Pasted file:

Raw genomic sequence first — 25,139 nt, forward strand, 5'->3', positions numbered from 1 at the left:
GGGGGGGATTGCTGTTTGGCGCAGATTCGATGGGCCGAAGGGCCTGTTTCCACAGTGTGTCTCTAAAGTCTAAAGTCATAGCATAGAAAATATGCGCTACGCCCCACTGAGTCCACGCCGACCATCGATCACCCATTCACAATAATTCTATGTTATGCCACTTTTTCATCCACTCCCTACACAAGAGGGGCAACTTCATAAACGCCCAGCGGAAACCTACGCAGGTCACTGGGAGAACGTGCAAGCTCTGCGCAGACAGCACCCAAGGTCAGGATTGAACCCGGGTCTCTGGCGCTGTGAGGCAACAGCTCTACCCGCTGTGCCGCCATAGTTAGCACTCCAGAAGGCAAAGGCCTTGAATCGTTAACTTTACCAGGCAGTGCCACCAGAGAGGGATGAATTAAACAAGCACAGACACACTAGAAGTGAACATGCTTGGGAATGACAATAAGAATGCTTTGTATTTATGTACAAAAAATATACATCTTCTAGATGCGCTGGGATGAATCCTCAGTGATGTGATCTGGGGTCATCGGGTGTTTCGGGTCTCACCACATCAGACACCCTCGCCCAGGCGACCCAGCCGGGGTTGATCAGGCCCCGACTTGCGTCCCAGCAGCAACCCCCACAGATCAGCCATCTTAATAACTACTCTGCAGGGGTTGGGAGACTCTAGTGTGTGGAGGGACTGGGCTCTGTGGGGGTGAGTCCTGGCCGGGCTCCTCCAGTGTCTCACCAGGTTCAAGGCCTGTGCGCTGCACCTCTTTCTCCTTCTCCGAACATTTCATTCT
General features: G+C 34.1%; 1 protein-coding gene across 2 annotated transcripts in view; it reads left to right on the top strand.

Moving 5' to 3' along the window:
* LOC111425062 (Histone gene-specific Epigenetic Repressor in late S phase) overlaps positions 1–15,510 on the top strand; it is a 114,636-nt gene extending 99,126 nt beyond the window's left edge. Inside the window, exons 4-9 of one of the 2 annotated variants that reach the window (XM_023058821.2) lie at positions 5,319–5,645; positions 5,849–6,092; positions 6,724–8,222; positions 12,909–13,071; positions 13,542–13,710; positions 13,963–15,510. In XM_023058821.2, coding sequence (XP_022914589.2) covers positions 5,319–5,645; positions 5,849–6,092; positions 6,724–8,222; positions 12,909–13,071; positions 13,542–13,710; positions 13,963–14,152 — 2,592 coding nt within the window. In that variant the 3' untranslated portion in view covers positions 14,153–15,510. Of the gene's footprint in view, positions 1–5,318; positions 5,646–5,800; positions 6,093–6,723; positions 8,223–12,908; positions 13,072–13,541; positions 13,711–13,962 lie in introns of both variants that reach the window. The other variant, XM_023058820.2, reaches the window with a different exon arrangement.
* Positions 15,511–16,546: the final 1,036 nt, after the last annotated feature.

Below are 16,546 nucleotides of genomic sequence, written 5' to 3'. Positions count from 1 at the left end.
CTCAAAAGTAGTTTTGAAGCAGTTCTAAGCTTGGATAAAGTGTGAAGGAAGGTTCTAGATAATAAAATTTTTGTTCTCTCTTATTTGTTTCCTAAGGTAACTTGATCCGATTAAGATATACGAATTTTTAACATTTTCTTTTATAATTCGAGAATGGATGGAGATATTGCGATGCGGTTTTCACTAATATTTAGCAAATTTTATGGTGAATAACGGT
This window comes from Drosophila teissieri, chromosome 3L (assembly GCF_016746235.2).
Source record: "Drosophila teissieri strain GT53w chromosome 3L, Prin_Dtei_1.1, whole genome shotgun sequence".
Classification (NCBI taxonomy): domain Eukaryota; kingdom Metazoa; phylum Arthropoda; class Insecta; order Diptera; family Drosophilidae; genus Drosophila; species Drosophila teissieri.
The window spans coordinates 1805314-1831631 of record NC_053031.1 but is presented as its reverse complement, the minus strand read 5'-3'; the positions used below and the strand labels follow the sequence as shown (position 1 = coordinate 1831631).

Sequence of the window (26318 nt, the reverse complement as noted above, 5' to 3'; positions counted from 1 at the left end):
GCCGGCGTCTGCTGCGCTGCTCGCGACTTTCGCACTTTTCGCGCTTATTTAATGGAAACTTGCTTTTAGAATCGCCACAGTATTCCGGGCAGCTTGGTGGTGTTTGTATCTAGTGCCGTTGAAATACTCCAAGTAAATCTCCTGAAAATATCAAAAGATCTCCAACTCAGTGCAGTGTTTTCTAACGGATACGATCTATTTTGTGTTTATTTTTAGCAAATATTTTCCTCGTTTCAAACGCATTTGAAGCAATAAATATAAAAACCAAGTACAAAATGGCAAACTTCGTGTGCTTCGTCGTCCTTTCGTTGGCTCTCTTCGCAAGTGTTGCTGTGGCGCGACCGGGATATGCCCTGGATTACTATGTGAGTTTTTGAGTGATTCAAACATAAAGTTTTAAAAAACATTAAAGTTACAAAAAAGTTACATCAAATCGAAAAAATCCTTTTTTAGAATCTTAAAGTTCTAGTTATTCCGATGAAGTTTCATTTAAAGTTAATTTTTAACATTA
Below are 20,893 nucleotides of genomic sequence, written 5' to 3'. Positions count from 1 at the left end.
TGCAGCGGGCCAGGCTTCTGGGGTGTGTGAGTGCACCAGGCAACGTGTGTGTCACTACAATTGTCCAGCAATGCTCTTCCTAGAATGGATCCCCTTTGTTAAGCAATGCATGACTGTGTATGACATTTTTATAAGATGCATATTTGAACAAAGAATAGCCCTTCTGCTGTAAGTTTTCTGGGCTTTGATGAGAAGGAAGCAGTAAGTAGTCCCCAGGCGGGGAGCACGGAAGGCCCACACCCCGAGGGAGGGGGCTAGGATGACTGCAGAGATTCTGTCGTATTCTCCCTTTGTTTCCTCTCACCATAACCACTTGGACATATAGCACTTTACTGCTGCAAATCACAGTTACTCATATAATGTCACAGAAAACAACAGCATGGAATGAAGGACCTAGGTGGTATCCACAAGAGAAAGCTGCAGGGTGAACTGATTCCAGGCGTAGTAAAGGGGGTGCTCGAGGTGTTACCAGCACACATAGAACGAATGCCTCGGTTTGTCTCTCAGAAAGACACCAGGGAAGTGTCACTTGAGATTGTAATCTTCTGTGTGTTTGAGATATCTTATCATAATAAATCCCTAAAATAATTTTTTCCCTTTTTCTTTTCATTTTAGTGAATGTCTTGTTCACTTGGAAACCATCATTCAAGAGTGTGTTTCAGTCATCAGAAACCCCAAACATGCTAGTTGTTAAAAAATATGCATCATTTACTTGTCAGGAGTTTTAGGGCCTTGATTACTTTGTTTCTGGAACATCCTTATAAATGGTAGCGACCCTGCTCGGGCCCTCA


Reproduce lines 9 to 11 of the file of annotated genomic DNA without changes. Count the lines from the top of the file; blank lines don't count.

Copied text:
This window comes from Drosophila teissieri, chromosome 3L (assembly GCF_016746235.2).
Source record: "Drosophila teissieri strain GT53w chromosome 3L, Prin_Dtei_1.1, whole genome shotgun sequence".
Classification (NCBI taxonomy): domain Eukaryota; kingdom Metazoa; phylum Arthropoda; class Insecta; order Diptera; family Drosophilidae; genus Drosophila; species Drosophila teissieri.